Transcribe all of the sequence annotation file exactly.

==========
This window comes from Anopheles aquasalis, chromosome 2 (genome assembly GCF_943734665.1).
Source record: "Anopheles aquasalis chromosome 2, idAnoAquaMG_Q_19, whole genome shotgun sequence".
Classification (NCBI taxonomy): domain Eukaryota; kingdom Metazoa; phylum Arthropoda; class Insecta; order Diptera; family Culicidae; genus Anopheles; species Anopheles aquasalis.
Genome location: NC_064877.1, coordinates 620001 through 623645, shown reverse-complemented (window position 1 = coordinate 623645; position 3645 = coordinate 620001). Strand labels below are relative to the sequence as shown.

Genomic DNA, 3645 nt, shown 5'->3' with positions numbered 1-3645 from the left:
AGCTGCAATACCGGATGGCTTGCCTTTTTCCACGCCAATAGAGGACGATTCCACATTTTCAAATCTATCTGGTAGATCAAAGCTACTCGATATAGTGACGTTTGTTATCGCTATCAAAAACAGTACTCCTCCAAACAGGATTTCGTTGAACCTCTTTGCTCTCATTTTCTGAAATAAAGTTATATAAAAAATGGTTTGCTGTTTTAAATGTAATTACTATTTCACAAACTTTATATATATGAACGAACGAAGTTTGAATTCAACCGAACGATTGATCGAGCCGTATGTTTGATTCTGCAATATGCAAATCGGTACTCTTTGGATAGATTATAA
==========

This window comes from Anopheles aquasalis, chromosome 2 (genome assembly GCF_943734665.1).
Source record: "Anopheles aquasalis chromosome 2, idAnoAquaMG_Q_19, whole genome shotgun sequence".
Classification (NCBI taxonomy): domain Eukaryota; kingdom Metazoa; phylum Arthropoda; class Insecta; order Diptera; family Culicidae; genus Anopheles; species Anopheles aquasalis.
Genome location: NC_064877.1, coordinates 620001 through 623645, shown reverse-complemented (window position 1 = coordinate 623645; position 3645 = coordinate 620001). Strand labels below are relative to the sequence as shown.

Genomic DNA, 3645 nt, shown 5'->3' with positions numbered 1-3645 from the left:
AGCTGCAATACCGGATGGCTTGCCTTTTTCCACGCCAATAGAGGACGATTCCACATTTTCAAATCTATCTGGTAGATCAAAGCTACTCGATATAGTGACGTTTGTTATCGCTATCAAAAACAGTACTCCTCCAAACAGGATTTCGTTGAACCTCTTTGCTCTCATTTTCTGAAATAAAGTTATATAAAAAATGGTTTGCTGTTTTAAATGTAATTACTATTTCACAAACTTTATATATATGAACGAACGAAGTTTGAATTCAACCGAACGATTGATCGAGCCGTATGTTTGATTCTGCAATATGCAAATCGGTACTCTTTGGATAGATTATAA